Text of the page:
Foiled! And Writing Romance.

My daughter, who usually sleeps until seven or eight, was up at twenty to six. I swear, she has an uncanny ability to tell when I’m trying to adjust the routine she established.

However, I did decide on something to write yesterday. Romance! Well, fantasy romance. I really stink at contemporary.

Why romance?

Well, as mentioned in previous posts, fan-fiction doesn’t always prepare you for certain things. Like world-building, for example. I need to practice that, but it’s hard. So it occurred to me that a more structured form, like romance – and believe me, the forms/tropes/standards are super important in romance, to the point where publishers actually name their preferred tropes in their submission guidelines – might make it easier. If I’m working with a known trope and structure, it gives me a framework to build my world on.

I used to read a lot of romance. I veered off into epic and urban fantasy after that, and then alt-history, but I still revisit fairly regularly, although some of the current trends are not to my taste. Anyway, I like it as a genre, and it’s the only one that really shares my passion for dialogue-driven plots. It’s all about the people.

My one previous attempt to write romance was a dismal failure, but that was during a NaNoWriMo in which my first two ideas bombed, I was flailing blindly, and my primary characters spent most of the novel named Fighting Princess and Sexy Pirate. Which is incidentally a handy tip – if you’re really stuck on naming a character, give them a job description instead and keep writing. That gives you time to get to know them and think about the name without losing momentum on the story. The descriptions are easy to remember, unlike a bad name, and easy to search-and-replace later.

Anyone raising their noses at romance, incidentally, has no idea what they’re talking about. There are very few pro authors who will not tell you that romance is one of the hardest genres to make it in. A romance novelist who only brings out one novel a year is kind of a slacker. Someone trying to make her name needs to manage two or three. Every year. I’m honestly not sure I’ll manage it this time, either – and I need to read some more to get my brain and vocabulary back in the game – but while I think writing to category will be easier for me than leaping straight into epic fantasy, because I like the structure, never think romance is easy. It isn’t.

But it is, if you can make it, where an awfully big chunk of the money is. Which I think is where a lot of the contempt from more ‘literary’ readers comes from. Romance is so commercial, right? Formulaic pot-boilers, right? No. Well, some of them are. Every genre has them. But a lot of them are awesome and memorable stories, and are worth trying.

Off to try for awesome and memorable now. And to try to remember how ‘alpha male’ goes. They grunt, right? They always used to grunt. And be stoic, I definitely remember stoic.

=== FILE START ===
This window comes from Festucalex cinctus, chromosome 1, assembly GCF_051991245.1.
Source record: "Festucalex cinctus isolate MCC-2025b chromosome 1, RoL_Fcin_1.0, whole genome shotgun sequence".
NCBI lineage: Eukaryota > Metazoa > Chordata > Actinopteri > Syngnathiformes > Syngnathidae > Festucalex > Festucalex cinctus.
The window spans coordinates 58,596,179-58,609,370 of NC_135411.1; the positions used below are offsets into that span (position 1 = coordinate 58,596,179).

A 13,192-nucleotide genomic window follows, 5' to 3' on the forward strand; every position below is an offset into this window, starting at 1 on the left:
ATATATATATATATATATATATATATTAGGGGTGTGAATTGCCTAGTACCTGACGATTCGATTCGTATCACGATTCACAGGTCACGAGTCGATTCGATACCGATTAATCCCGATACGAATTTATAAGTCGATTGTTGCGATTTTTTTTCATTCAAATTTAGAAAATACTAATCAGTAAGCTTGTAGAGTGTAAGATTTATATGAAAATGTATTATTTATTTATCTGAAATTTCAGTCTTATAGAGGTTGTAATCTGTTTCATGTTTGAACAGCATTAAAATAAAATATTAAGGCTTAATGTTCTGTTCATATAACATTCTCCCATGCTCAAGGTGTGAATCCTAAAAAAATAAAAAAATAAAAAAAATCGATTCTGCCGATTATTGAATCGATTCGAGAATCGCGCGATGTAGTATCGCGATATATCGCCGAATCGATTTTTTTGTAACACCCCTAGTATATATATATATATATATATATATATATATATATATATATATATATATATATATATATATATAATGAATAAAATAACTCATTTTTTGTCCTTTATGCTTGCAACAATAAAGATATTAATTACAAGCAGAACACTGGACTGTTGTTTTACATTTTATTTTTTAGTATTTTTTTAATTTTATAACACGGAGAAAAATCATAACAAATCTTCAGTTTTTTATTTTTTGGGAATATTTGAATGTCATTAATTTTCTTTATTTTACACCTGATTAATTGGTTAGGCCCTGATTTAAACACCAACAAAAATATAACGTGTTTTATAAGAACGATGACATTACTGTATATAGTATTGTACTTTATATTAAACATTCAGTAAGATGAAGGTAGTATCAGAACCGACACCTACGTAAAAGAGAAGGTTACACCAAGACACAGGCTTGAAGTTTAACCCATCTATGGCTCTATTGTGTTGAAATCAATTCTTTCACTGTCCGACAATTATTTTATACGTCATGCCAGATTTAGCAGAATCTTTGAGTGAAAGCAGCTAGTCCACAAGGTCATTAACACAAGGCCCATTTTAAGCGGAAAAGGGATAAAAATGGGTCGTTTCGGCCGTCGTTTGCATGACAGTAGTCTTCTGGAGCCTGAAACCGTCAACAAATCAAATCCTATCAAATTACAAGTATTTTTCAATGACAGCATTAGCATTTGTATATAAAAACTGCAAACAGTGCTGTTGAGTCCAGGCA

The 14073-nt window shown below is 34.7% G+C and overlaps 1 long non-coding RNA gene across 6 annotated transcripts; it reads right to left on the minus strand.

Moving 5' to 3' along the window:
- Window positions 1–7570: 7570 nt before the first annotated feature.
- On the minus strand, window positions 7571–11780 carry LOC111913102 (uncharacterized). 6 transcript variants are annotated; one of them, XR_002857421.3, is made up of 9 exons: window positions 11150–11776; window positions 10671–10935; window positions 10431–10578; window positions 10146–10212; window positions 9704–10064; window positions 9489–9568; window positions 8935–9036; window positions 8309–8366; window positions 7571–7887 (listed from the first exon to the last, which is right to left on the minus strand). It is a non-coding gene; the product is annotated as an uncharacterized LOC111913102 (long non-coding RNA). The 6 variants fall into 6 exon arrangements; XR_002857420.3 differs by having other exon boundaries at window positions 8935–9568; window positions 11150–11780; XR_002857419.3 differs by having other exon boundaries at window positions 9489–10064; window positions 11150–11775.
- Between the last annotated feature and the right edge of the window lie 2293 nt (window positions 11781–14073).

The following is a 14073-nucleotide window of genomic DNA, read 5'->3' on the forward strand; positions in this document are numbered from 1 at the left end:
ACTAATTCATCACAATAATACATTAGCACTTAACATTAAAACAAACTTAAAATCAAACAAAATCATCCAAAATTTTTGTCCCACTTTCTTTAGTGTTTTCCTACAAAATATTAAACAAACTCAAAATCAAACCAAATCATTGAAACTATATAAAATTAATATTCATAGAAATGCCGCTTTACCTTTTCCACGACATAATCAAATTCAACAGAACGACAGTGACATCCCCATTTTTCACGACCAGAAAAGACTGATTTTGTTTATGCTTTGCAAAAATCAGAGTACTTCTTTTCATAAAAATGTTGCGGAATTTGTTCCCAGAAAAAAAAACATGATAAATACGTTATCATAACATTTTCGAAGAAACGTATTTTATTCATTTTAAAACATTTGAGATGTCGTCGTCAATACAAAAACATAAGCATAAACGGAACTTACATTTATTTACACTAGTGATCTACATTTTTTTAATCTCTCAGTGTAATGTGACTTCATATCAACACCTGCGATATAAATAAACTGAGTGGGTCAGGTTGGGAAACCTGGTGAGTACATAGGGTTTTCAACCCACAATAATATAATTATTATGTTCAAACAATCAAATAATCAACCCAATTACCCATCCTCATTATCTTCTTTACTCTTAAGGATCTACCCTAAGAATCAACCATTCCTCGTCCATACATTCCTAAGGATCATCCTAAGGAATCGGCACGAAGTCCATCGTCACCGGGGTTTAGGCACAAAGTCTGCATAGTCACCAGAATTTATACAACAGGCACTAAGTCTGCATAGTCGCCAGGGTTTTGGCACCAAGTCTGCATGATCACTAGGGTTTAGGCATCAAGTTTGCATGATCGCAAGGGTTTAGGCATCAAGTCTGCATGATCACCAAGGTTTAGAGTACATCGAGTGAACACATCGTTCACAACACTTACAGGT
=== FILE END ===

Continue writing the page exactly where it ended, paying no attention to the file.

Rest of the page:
4 thoughts on “Foiled! And Writing Romance.

  1. The alpha male should be confident, competent and decisive, like an experienced army officer.

    I’m afraid I’m one of the people who has negative feelings about the romance genre. You’re probably too young to remember the prevalence of Mills and Boon and Barbara Carthorse in the 1980s, but I associate it with sentimentality, overt girliness, gender and character stereotyping, raising unrealistic expectations which put people off from working on real relationships because no real partner can measure up to what they’ve read about, and encouraging the idea that only conventionally “good-looking” people can ever be sexually attractive. Barbara Cartland actually said herself that she thought the reason the marriage between her step-grand-daughter Diana and Prince Charles went so horribly wrong was in part because Diana was a readfer of romance novels and expected Charles to be a prince out of a romance and not a real man with real people-type faults and quirks. But perhaps you can raise the tone of the genre.

  2. I’ve read quite a few of those terrible old romances – one was such a horrifyingly rape-filled monstrosity that it became the only book I’ve ever actually destroyed. But I’ve read some wonderful ones, too. Emma Darcy (an Australian husband and wife writing team using a singular pseudonym) wrote some hilariously funny, sweet romance novels featuring likeable characters with realistic problems. There’s a lot of rubbish in romance, still, but there’s also some really good stuff. And I’d recommend some if I could remember names – I’ll hunt down my Box O’ Romance Novels and see what I can find.

  3. I’m attempting to write a romance. I think it turned into an adventure story, because my brain didn’t want to play with the romance tropes that much (I haven’t finished it yet, so maybe it’ll wind up being romance after all; it’s a bit wilful that way). You’re right when you say that romance is a hard genre to get into (or at least, to do well!). Kudos to you for taking it on, and I wish you luck and coffee!

    • Thanks for the wishes of luck! I’m scoping out the various sites where I can buy reference works on the cheap – to my surprise, Harlequin actually has a really comprehensive e-bookstore at very reasonable prices. They don’t do a lot of fantasy-romance, but they’re hinting at expanding on that on their writer-advice page.

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